How to Solve Constraint Satisfaction Problems (CSPs) Using AC-3 Algorithm in Python
The AC-3 algorithm simplifies a constraint satisfaction problem using the constraints to prune out values from the variables domain.
In this article, we will see how the AC-3 algorithm works and the implementation in Python.
How It Works
We can represent the AC-3 algorithm in 3 steps:
- Get all the constraints and turn each one into two arcs. For example:
𝐴 > 𝐵 becomes 𝐴 > 𝐵 and 𝐵 < 𝐴.
- Add all the arcs to a queue.
- Repeat until the queue is empty:
3.1. Take the first arc (𝑥, 𝑦), off the queue (dequeue).
3.2. For every value in the 𝑥 domain, there must be some value of the 𝑦 domain.
3.3. Make 𝑥 arc consistent with 𝑦. To do so, remove values from 𝑥 domain for which there is no possible corresponding value for 𝑦 domain.
3.4. If the 𝑥 domain has changed, add all arcs of the form (𝑘, 𝑥) to the queue (enqueue). Here 𝑘 is another variable different from 𝑦 that has a relation to 𝑥.
Let’s take this example, where we have three variables 𝐴, 𝐵, and 𝐶 and the constraints: 𝐴 > 𝐵 and 𝐵 = 𝐶.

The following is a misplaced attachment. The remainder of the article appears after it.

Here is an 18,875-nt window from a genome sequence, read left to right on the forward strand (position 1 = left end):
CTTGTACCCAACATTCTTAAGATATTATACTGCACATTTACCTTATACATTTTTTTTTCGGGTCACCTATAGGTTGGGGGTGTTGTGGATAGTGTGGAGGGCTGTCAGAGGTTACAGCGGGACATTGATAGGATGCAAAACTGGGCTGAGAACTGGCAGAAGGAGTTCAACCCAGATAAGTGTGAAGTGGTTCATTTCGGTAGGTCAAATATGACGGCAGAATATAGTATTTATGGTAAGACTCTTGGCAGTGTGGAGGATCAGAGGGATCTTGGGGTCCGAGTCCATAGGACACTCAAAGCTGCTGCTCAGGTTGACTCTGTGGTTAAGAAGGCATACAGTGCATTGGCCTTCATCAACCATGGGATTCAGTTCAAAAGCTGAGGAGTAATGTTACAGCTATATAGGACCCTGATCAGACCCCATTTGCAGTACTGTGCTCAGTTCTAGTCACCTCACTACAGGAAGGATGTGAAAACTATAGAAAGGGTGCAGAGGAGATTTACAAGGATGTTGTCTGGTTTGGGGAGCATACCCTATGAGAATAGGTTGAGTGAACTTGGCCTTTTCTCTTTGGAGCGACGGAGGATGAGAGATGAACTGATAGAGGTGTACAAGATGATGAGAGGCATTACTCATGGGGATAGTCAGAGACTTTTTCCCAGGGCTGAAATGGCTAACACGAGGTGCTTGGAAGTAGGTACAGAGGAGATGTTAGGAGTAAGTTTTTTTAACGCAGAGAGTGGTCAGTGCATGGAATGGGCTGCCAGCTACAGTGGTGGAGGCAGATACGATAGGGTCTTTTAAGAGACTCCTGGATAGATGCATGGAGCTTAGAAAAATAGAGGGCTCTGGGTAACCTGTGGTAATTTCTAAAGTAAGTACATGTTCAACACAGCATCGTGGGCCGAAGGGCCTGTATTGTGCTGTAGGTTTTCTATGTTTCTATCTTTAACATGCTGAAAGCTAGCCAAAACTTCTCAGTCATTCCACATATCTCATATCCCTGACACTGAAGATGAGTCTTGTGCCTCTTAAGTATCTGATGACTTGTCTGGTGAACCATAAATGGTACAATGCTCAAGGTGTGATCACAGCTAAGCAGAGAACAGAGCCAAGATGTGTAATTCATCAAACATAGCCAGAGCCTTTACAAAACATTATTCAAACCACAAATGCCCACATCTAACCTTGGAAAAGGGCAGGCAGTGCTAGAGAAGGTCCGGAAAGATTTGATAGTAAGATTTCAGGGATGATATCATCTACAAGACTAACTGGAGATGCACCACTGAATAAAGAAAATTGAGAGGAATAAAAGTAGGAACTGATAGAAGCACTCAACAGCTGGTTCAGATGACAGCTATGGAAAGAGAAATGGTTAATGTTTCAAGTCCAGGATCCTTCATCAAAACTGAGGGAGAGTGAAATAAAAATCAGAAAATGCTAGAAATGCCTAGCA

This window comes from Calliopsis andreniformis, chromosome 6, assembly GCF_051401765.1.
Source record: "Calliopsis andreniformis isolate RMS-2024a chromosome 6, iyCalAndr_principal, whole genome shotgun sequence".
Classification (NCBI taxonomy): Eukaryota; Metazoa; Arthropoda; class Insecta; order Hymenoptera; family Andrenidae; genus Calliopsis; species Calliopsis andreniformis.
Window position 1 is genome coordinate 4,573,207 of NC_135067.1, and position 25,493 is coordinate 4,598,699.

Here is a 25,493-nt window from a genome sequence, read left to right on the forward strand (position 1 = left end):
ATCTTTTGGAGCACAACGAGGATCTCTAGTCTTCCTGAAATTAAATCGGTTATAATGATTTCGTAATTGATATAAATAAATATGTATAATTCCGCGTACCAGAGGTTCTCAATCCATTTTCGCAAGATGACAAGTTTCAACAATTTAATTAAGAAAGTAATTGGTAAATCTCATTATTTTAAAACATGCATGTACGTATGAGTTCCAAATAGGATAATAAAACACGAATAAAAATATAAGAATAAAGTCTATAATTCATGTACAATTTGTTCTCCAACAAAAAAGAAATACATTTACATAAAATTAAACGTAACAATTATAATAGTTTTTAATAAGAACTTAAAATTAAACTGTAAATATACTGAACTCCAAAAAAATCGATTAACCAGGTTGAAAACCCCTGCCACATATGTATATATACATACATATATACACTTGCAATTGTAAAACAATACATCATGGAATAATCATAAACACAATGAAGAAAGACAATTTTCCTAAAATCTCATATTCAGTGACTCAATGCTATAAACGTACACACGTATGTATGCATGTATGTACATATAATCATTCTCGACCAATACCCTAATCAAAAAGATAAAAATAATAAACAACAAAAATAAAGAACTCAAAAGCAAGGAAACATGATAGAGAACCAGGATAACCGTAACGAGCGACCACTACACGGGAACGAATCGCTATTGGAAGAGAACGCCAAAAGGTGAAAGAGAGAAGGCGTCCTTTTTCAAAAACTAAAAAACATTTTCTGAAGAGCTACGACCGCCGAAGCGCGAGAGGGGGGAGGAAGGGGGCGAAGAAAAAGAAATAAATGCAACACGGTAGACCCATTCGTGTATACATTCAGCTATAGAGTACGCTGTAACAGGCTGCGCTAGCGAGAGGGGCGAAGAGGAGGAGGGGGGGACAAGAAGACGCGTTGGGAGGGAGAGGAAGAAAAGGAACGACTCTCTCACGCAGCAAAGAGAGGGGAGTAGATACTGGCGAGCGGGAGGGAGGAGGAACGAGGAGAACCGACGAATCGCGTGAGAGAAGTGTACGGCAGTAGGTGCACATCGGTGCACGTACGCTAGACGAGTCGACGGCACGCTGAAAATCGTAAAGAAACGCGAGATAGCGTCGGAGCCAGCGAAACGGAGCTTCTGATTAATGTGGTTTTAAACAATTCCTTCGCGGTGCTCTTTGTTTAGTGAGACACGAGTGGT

Step 1: Generate All Arcs
The first thing to do is to work out all our arcs. We take the constraint 𝐴 > 𝐵 and generate 𝐴 > 𝐵 and 𝐵﹤𝐴. With the constraint 𝐵 = 𝐶 we will have 𝐵 = 𝐶 and 𝐶 = 𝐵.
Step 2: Create the Queue
We now take all generated arcs and add them to our queue.
Step 3: Iterate Over the Queue
First, we will take the first item in the queue (𝐴 > 𝐵) and remove it, and we are going through all the values of the 𝐴 domain. For each value of 𝐴, we will compare it with the values of 𝐵. If there are no values in 𝐵 for the value of 𝐴, we remove this value from 𝐴. As the domain of 𝐴 has changed, we have to look at the right side of all the arcs. Whether there are variables for 𝐴 and that arc is not already in the queue. As we can see, this is not the case here.
On the second iteration, we take the first item in the queue (𝐵﹤𝐴). After removing all the inconsistent values in the 𝐵 domain, we notice that it has been modified. Looking at all the arcs and checking whether there is the variable 𝐵 on the right side, we can see that the arc 𝐴 > 𝐵 is not in the queue, so we have to add it again to the queue.
Now, we will keep doing that until the queue is empty. In the end, we will have the following state:
Solution in Python
Here is the implementation of the AC-3 algorithm (with the previous example) in Python.
The time complexity of AC-3 is 𝑂(𝑒𝒹³), where 𝑒 is the number of constraints and 𝒹 is the size of the maximum domain in a problem.
AC-3 is an algorithm with non-optimal worst-case complexity although, it is simple, efficient in practice, and widely used.